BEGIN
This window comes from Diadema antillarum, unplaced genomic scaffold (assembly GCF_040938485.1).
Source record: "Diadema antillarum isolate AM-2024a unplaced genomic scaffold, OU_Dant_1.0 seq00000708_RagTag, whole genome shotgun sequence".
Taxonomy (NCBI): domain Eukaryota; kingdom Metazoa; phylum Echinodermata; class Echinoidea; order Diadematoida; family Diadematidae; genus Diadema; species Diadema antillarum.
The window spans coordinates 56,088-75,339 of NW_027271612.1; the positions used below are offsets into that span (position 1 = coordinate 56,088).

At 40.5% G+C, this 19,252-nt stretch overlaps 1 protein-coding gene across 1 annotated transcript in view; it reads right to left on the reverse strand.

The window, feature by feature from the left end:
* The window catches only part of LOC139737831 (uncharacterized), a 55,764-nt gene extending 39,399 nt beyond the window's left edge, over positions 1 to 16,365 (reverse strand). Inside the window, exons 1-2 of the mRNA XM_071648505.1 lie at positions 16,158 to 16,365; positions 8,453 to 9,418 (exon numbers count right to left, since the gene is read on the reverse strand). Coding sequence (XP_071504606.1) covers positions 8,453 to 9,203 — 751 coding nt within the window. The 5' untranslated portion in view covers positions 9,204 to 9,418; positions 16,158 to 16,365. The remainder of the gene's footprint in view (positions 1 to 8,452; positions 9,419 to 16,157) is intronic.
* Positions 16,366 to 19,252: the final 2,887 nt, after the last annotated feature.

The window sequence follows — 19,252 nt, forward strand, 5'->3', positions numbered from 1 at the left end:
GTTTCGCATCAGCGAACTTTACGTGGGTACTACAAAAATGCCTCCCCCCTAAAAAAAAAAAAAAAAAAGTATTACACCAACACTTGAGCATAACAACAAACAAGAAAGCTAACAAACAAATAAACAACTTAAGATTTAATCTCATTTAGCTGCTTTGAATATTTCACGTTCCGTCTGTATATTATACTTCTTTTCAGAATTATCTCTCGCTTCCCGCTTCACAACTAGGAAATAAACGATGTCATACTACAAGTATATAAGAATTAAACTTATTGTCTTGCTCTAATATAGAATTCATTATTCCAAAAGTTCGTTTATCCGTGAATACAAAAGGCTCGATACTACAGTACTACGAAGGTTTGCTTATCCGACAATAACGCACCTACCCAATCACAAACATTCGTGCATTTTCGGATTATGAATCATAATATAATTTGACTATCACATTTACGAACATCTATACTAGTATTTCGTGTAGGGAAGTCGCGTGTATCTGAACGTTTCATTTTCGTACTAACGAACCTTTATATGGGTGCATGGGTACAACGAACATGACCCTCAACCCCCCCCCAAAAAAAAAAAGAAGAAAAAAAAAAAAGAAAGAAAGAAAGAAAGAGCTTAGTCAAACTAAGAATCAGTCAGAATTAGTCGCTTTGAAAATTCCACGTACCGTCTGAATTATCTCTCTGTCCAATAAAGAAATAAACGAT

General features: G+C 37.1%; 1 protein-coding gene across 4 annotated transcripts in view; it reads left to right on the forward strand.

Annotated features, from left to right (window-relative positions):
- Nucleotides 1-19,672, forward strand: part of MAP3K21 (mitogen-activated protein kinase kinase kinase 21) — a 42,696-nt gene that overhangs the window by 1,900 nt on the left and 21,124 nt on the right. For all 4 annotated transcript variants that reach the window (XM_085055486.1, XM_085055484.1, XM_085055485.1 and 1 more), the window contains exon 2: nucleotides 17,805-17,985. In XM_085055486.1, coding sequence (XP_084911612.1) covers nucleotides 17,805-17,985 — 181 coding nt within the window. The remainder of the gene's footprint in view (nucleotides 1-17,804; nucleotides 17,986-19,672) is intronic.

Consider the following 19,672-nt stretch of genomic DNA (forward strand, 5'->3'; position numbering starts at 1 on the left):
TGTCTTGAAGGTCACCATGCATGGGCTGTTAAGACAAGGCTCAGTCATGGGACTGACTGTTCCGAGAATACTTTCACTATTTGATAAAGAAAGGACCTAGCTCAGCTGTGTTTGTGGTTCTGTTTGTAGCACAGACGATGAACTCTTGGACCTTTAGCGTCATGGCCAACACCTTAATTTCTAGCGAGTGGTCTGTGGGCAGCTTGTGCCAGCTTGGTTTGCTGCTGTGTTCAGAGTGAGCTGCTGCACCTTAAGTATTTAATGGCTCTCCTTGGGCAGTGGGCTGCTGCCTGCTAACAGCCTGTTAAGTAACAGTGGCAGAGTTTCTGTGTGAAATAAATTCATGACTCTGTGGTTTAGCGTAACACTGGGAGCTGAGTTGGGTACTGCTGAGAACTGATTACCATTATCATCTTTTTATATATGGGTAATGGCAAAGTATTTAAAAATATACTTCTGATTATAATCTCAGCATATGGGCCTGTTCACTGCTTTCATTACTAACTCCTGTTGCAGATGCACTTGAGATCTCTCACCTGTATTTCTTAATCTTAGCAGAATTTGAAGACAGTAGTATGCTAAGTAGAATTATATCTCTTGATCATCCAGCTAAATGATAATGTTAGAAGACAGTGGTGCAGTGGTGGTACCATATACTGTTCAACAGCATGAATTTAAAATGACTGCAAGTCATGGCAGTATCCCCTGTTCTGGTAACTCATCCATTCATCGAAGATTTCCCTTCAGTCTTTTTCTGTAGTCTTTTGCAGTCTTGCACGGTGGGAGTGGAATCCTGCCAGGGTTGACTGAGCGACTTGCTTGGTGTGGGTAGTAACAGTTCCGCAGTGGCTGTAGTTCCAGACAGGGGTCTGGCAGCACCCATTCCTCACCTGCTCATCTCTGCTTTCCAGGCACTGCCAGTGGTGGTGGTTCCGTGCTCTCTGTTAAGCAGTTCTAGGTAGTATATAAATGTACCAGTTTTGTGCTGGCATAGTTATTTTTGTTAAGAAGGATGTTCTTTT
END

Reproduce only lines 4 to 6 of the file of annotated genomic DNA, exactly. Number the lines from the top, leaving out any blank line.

The window spans coordinates 56,088-75,339 of NW_027271612.1; the positions used below are offsets into that span (position 1 = coordinate 56,088).

At 40.5% G+C, this 19,252-nt stretch overlaps 1 protein-coding gene across 1 annotated transcript in view; it reads right to left on the reverse strand.

The window, feature by feature from the left end: